Having scooped up a Digital Impact Award for last year’s Christmas campaign, the Church of England’s Digital team are working with soul[food] for 2017’s #GodWithUs campaign. It looks set to be a fruitful partnership, but soul[food] is for life, not just for Christmas. So what is it, and how does it work? Read on to find out more…
For Christians, the question: “How can we get people into church?” sometimes feels like both our raison d'être and our eternal struggle. However, statistics show that perhaps this isn’t the struggle at all: 85% of the population will visit a church over the course of a year [i]. However, only 2% of the population call themselves regular church attenders[ii], so who are the other shadowy, occasional 83%? The clue is undoubtedly in the title: occasional. For these infrequent wedding guests or Christmas Day visitors then, maybe the question should actually be: “They’re in church – now what?!?”
This is where soul[food] comes in. Revd Rhiannon King, Director of Mission for Church of England – Birmingham and one of the originators of the initiative, explains: “We wanted to provide a very easy way for people who only come to church occasionally to follow up their experience. Often when people come for things like weddings and Christmas, they leave in droves, never to be seen again. Even the most savvy and welcoming church cannot follow them all up. So we made a small, attractive, pocket-sized card that tells you how to receive thoughtful but light-touch messages to your phone on the theme of the service you’ve attended. It’s really easy and completely free for the user, which is important.”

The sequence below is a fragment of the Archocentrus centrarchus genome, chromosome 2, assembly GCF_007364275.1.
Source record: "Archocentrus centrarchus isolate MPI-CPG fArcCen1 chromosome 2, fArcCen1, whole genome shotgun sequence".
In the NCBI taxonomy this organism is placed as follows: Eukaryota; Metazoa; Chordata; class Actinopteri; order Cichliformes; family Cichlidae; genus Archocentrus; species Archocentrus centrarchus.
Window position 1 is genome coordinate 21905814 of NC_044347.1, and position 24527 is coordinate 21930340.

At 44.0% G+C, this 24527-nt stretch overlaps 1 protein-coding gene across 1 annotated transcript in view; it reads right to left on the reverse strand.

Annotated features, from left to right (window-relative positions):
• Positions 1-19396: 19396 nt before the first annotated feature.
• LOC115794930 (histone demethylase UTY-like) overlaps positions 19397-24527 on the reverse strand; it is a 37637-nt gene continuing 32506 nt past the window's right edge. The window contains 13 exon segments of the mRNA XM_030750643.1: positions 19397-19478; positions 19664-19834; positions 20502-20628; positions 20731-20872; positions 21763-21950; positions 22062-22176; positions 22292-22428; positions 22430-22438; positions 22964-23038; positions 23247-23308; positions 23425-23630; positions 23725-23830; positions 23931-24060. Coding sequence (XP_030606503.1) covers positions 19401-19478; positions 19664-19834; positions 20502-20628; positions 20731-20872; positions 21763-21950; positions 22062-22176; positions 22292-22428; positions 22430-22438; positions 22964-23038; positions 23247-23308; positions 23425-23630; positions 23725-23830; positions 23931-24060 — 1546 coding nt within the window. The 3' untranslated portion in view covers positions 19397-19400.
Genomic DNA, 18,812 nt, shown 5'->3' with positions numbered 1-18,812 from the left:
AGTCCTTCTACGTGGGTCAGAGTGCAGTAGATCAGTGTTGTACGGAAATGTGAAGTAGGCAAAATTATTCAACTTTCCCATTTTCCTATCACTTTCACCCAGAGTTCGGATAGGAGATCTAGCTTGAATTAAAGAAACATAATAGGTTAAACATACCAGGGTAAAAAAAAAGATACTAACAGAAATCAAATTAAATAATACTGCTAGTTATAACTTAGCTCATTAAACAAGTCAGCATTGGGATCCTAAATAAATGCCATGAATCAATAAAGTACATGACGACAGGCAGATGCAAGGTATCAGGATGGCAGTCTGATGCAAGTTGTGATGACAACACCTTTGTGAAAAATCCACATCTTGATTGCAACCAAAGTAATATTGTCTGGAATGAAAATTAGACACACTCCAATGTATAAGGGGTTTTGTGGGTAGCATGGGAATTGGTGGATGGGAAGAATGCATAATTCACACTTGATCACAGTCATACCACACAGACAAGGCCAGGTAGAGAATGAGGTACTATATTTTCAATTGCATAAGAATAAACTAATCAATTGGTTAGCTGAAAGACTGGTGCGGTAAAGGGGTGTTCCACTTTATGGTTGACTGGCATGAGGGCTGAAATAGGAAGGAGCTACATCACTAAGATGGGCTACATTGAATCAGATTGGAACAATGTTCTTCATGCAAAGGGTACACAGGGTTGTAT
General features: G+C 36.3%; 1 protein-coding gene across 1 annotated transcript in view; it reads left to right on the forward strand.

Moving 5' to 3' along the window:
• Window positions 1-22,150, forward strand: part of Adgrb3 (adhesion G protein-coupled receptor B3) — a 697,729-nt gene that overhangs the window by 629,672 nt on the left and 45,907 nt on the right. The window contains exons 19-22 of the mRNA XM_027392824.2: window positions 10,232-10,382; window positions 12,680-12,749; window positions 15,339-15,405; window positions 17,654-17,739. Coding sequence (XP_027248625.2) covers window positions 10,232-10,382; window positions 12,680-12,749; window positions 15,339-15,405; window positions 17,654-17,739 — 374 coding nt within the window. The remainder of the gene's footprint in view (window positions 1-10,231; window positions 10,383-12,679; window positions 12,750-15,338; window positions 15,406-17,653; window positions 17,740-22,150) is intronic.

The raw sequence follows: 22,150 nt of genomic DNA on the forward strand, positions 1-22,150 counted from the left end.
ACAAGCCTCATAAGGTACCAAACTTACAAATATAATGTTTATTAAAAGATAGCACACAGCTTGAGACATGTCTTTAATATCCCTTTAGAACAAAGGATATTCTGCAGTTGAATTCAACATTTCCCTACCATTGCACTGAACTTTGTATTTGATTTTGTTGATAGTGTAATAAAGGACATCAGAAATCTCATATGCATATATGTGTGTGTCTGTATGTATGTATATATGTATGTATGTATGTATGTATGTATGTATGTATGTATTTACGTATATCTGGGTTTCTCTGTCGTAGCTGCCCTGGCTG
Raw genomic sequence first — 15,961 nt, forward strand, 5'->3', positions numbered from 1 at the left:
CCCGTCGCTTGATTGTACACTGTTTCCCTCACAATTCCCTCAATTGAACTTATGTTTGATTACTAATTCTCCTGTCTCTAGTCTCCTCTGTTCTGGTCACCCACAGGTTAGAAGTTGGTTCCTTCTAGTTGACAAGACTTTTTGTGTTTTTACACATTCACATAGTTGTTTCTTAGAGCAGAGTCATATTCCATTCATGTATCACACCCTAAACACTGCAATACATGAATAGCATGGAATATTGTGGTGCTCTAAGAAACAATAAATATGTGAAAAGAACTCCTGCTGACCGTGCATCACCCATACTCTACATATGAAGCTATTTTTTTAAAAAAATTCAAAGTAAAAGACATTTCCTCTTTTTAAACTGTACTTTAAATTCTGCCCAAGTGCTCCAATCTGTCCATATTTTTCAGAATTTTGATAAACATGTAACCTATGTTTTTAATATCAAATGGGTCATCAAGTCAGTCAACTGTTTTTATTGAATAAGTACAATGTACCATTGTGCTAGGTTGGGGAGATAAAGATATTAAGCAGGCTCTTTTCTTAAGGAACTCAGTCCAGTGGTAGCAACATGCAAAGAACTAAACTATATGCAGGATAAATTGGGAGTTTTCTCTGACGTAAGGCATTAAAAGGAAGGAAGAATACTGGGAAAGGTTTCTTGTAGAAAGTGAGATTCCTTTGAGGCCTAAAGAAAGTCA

So how does it work?
- soul[food] cards are handed out or left in pews at the appropriate service (‘Christmas’ for Christmas, ‘grief’ for funerals etc.) Alternatively, a church can use a slide or poster if they don’t want to use the cards.
- Instructions on the card (or slide) tell visitors how to receive 7 days of bite-sized thoughts related to the service direct to their phone, via text or email.
- After 7 days, subscribers are offered a more in-depth 21 day journey called ‘Lifesteps’, connecting faith and life.
- Subscribers are also sent links to the soul[food] website where there are opportunities to continue the journey, resources that explore Christianity and information on how to find a local church.
What do the messages say?
The thoughts are ‘bite-sized’ but rich in meaning. They are purposefully light-touch because of the intended audience, but that doesn’t mean they are lightweight. They communicate substantial concepts: life out of death, hope in grief, celebration, relationships, despair. Here’s an example from the Easter version:
‘An egg shell, abandoned, cracked open by new life; a symbol of Easter: its emptiness is a sign of hope. Take time today to celebrate new life in the things you see’
Is it effective?
As with any initiative, the proof of the pudding is in the eating. For soul[food], the pudding looks pretty appetising right now. The feedback has been overwhelmingly positive, both from committed Christian subscribers to those who consider themselves sceptics. In fact, of those who described themselves as either just ‘curious’ or ‘sceptical’ about Christianity (i.e. the target audience):